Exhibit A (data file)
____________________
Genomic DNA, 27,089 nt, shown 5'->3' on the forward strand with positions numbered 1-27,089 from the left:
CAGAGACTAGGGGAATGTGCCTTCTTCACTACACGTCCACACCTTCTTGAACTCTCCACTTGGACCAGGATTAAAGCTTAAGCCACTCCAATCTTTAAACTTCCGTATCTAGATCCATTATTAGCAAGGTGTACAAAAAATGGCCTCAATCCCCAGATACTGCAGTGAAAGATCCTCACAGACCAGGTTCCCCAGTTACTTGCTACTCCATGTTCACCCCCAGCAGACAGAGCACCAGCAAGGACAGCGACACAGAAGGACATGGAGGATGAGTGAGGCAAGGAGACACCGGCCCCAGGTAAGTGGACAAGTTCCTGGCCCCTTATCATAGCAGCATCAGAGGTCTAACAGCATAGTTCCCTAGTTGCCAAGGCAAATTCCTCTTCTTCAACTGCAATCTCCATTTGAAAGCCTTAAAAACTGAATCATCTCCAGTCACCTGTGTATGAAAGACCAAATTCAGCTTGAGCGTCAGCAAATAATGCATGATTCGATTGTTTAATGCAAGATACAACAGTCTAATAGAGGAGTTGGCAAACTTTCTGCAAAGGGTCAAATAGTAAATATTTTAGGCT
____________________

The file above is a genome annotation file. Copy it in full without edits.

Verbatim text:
Genomic DNA, 27,089 nt, shown 5'->3' on the forward strand with positions numbered 1-27,089 from the left:
CAGAGACTAGGGGAATGTGCCTTCTTCACTACACGTCCACACCTTCTTGAACTCTCCACTTGGACCAGGATTAAAGCTTAAGCCACTCCAATCTTTAAACTTCCGTATCTAGATCCATTATTAGCAAGGTGTACAAAAAATGGCCTCAATCCCCAGATACTGCAGTGAAAGATCCTCACAGACCAGGTTCCCCAGTTACTTGCTACTCCATGTTCACCCCCAGCAGACAGAGCACCAGCAAGGACAGCGACACAGAAGGACATGGAGGATGAGTGAGGCAAGGAGACACCGGCCCCAGGTAAGTGGACAAGTTCCTGGCCCCTTATCATAGCAGCATCAGAGGTCTAACAGCATAGTTCCCTAGTTGCCAAGGCAAATTCCTCTTCTTCAACTGCAATCTCCATTTGAAAGCCTTAAAAACTGAATCATCTCCAGTCACCTGTGTATGAAAGACCAAATTCAGCTTGAGCGTCAGCAAATAATGCATGATTCGATTGTTTAATGCAAGATACAACAGTCTAATAGAGGAGTTGGCAAACTTTCTGCAAAGGGTCAAATAGTAAATATTTTAGGCT